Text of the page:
RTPS to mp4, h264parse dropping buffer PTS

Hi all, I’m fairly new to Gstreamer so interested in solving my problem and any suggested debugging approaches. I have some approaches that seem to work but I’m not really sure they are right, so looking for some advice :slightly_smiling_face:

What I’m trying to do is pull from an RTSP video stream (from a remote IP camera), h264 encoded, and write to MP4 without decoding / re-encoding the video.

My pipeline looks like this:

pipeline = Gst.parse_launch(                                                                      
    f"rtspsrc location={url} ! "                                                                  
    "rtph264depay ! video/x-h264,stream-format=avc,alignment=au ! "                                
    "h264parse name=parser ! "                                                                
    "mp4mux ! "                                                                                   
    "filesink location=foo.mp4"                                                                  
) 

When there are network constraints (and I can recreate this by tethering my laptop to my phone on 4G) I will at a some point get an error from muxer:

Could not multiplex stream
../gst/isomp4/gstqtmux.c(5402): gst_qt_mux_add_buffer (): /GstPipeline:pipeline0/GstMP4Mux:mp4mux0:
Buffer has no PTS.

I’ve added buffer probes to both the the sink and src pads on h264parse and what I see is that usually there are pts on the buffer going in and out (the same values) but at some point when the bandwidth is constrained I will start to get successive buffers on the sink with identical pts, and the then the buffers on the src will have Gst.CLOCK_TIME_NONE.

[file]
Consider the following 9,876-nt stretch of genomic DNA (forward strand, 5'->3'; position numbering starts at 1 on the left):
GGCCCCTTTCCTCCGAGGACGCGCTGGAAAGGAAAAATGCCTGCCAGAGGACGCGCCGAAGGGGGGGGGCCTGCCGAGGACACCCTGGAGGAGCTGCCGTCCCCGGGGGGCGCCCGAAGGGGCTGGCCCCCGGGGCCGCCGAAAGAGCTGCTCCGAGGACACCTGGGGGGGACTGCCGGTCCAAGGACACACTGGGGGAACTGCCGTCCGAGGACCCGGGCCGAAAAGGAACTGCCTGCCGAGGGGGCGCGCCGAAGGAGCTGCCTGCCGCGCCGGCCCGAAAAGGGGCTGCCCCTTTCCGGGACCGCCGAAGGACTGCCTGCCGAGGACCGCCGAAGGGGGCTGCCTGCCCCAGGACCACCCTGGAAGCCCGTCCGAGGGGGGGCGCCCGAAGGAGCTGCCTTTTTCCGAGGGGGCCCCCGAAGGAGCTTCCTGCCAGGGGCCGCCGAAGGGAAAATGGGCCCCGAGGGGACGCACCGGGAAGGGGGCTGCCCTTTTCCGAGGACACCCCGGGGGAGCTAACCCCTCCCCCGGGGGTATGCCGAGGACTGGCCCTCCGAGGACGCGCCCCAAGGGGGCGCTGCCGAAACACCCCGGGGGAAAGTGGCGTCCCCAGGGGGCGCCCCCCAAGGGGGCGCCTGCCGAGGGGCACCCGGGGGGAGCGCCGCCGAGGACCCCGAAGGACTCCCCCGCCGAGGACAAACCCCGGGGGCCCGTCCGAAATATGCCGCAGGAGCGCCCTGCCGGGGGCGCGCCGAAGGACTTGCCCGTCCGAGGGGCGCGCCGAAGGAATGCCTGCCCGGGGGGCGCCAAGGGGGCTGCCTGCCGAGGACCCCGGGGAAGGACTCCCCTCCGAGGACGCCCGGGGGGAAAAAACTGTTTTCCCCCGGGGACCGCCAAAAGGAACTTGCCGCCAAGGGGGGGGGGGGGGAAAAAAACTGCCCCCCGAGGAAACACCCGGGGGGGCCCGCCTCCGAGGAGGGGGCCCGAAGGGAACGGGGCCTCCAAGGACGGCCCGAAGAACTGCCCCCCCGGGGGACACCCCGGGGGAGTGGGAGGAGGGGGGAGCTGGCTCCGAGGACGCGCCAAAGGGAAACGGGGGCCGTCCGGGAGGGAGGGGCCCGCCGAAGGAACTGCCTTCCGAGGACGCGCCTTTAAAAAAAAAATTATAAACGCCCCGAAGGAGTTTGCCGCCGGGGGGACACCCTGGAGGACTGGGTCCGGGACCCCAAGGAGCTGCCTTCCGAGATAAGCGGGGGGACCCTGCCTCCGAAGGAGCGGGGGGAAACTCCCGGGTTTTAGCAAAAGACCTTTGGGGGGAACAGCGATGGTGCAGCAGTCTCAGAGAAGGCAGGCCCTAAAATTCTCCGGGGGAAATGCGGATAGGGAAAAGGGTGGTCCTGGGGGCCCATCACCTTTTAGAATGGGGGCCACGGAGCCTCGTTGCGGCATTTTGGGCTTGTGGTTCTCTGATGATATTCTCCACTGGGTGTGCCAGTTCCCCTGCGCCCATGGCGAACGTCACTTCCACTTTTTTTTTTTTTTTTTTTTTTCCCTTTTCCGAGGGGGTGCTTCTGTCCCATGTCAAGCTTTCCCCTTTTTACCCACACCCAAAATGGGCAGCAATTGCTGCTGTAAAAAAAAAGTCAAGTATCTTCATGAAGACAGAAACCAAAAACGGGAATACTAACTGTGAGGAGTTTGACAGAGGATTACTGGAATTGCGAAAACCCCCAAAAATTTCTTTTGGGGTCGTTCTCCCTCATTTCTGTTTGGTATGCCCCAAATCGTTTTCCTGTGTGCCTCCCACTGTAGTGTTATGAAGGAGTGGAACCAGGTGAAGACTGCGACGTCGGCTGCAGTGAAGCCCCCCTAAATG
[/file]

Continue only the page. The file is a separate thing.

These are things I’ve tried:

  • Remove h264parse entirely – then I get a pipeline error streaming stopped, reason not-negotiated (-4) unless I add width=1280,height=720 to the caps filter.
    • In this case I still see the repeated pts values (probing an identity in place of the h264parse) but the muxer seems to happy and the resulting MP4 is playable.
    • In my test-case I know the width and height so this is OK, but in practise won’t always, so not sure it’s the right solution.
  • Using the src probe on the parser to drop any buffers with pts == Gst.CLOCK_TIME_NONE.
    • This also seems to work and produce a playable mp4, but I’m not sure it’s “the right answer”?
  • I’ve tried different options in the caps filter (e.g stream-format=byte-stream,alignment=nal) to see if that alters the behaviour of h264parse in some way, but doesn’t seem to make a difference.

My aim is to have a playable MP4, of the best quality I can achieve, accepting that there is some unavoidable degradation if the bandwidth is limited. Any advice appreciated, thanks!

mp4mux wants proper dts/pts on the input buffers, but that’s not always available when coming from RTP. Theoretically it would be h264parse’s job to fix that up, but in practice it doesn’t do that (yet), so there’s a separate h264timestamper element which should hopefully reconstruct and set pts/dts correctly. So give that a try perhaps.

The other question is what happens when there are network constraints? is it just that you get framedrops and that causes it, or does the sender perhaps switch to a different video resolution/framerate?

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Thanks, I’ve just tested that out and it seems to be working! Thanks so much!

I somehow completely missed that element as it’s not in the version Gstreamer version I have installed locally – danger of not keeping my system updated :man_facepalming: , but I do have 1.22 in a Docker container and it’s available there.

I’ve added h264timestamper between the h264parse and mp4mux, and using the probe I can see buffers with no PTS coming out of h264parse, and being fixed by h264timestamper :tada:

I’m not too sure what is happening when the network is constrained. I’d assumed the source is somehow dropping the bitrate. I think the framerate and resolution is fixed but it’s possible I’m getting frames dropped too. Certainly watching back the MP4 I get a moment of static video around these points where this is happening. I’ll have to dig into this some more, but in practice I’m not too worried in this case as (other than tethering to 4G) it only happens quite infrequently.